We could also add more boxes to the system, distinguishing the sinks, or differentiating between deep ocean and shallow ocean, dissolved carbon dioxide gas, CO 2 (aq), and dissolved organic carbon (sea-shells), or between CO 2 disappearing in the oceans and being sequestered in biological matter on land, etc. Then each box can have its own kinetics; as an example, plant growth is sublinear with CO 2 concentration. We leave it for further work to formally analyze the adjustment time in higher-order kinetics systems with any number of boxes.
However, we expect the most likely improvement to the model to come from abandoning the idea that the residence times τ a and τ s are constant. They, in fact, are very much dependent on temperature. As an example, the ratio between the two that tells us the concentrations (and, thus, the masses) between carbon dioxide in the atmosphere and in the sink, if we assume this sink to be the oceans, is governed by Henry’s Law, and this concentration ratio is then dependent on temperature. When including such effects, we might even conclude that the entire concentration of carbon dioxide in the atmosphere is fully governed by such environmental parameters and fully independent of human injections into the system. A is simply a function of many parameters, including the temperature T, but not F h . It is as if the relaxation time is extremely short and any disturbances introduced by humans, or by other means, rapidly disappear, rapidly reaching the equilibrium determined by nature.
This fits very nicely with the recent finding that the stalling of the economy and the accompanying severe reduction in carbon emissions during the Covid pandemic had no visible impact on the dynamics of the atmosphere whatsoever [15]. The result of that research, the hypothesis that the carbon dioxide increments in the atmosphere were fully due to natural causes and not humans, fits the experimental data very well, and the hypothesis that humans are fully responsible for the increments can equally be rejected scientifically. This then also agrees with the conclusions of Segalstad that “The rising atmospheric CO 2 is the outcome of rising temperature rather than vice versa” [16]. The pre-industrial atmosphere might indeed have been in equilibrium, and we are currently also in, or close to, equilibrium. That seems to us to be the most likely scenario. Once we admit the possibility of non-anthropogenic sources of carbon dioxide, we can start finding out what they might be. Examples such as volcanic sources, planetary and solar cycles spring to mind. It might well be that the climate puzzle is solved in such areas as the link between solar activity and seismic activity and climate [17].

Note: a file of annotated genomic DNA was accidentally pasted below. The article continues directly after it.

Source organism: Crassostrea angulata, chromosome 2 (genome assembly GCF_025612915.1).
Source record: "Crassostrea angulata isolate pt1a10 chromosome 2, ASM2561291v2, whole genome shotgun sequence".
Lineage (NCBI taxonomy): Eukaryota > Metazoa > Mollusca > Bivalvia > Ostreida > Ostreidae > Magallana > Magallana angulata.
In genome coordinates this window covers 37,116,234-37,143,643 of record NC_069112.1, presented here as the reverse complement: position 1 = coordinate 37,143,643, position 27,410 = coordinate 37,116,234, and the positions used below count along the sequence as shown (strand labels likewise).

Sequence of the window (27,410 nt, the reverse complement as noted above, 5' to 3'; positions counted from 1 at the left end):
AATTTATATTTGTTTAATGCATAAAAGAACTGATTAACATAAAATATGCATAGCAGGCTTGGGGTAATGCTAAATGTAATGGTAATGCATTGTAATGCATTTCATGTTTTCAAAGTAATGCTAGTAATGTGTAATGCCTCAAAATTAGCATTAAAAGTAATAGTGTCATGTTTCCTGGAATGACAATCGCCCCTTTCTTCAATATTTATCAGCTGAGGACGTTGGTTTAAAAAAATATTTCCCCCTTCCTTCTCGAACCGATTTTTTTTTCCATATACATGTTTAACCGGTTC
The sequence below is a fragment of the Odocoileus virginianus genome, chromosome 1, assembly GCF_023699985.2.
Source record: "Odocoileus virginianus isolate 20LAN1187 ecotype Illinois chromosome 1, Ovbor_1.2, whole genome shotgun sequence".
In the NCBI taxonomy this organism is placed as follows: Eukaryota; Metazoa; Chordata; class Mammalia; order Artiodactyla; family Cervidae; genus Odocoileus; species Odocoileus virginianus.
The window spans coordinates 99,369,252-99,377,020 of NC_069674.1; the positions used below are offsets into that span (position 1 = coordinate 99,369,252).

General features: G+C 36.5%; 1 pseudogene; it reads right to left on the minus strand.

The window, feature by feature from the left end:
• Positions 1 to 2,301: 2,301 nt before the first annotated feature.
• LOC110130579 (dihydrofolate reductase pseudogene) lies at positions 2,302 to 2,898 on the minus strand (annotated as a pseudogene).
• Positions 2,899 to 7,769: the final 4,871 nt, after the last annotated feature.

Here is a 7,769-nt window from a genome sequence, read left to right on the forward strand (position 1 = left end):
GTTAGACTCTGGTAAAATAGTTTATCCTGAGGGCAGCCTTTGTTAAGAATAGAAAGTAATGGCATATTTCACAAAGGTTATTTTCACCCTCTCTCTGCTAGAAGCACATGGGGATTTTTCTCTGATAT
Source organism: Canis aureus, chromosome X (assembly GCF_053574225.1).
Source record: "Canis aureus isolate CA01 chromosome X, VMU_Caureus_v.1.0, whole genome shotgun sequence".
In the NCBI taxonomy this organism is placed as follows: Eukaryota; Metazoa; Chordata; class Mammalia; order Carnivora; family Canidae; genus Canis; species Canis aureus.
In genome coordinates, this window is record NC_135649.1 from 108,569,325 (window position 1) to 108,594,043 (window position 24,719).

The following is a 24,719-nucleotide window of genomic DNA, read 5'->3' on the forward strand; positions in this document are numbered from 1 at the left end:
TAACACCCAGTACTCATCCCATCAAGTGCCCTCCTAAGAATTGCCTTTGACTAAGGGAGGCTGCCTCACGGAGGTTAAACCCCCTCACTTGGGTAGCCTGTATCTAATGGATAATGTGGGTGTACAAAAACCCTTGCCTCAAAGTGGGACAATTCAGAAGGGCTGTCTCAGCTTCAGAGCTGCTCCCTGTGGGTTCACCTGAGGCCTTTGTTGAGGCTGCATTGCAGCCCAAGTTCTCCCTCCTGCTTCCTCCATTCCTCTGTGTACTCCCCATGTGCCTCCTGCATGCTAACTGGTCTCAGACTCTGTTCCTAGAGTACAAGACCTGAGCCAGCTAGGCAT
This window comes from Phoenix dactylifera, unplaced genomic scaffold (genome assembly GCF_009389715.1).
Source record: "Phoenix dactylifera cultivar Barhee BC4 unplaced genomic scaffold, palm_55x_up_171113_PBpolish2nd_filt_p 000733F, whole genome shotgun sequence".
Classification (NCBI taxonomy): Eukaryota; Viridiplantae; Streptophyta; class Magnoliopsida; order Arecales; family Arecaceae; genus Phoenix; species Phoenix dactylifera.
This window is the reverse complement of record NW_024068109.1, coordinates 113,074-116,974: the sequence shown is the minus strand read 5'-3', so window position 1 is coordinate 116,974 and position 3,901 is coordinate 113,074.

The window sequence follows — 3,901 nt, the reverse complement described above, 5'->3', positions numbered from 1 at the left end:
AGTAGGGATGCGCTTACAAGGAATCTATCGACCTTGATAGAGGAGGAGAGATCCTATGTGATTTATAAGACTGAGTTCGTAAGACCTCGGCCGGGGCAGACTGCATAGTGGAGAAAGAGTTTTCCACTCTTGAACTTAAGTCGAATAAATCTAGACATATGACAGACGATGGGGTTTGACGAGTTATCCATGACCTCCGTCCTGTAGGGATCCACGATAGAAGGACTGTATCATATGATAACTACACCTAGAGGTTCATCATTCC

This is, however, not the focus of this work. We conclude here by summarizing the major findings of this analysis using a first-order-kinetics two-box model: (1) The adjustment time is never larger than the residence time and is less than 5 years. (2) The idea of the atmosphere being stable at 280 ppm in pre-industrial times is untenable. (3) Nearly 90% of all anthropogenic carbon dioxide has already been removed from the atmosphere.

Funding

This research was funded by the FCT—Fundação para a Ciência e a Tecnologia—Portugal, research center “CEOT” (UID 00631).

Institutional Review Board Statement

Not applicable.

Conflicts of Interest

The author declares no conflict of interest.

Abbreviations

The following abbreviations are used in this manuscript:
AGWAnthropogenic Global Warming
IPCCIntergovernmental Panel on Climate Change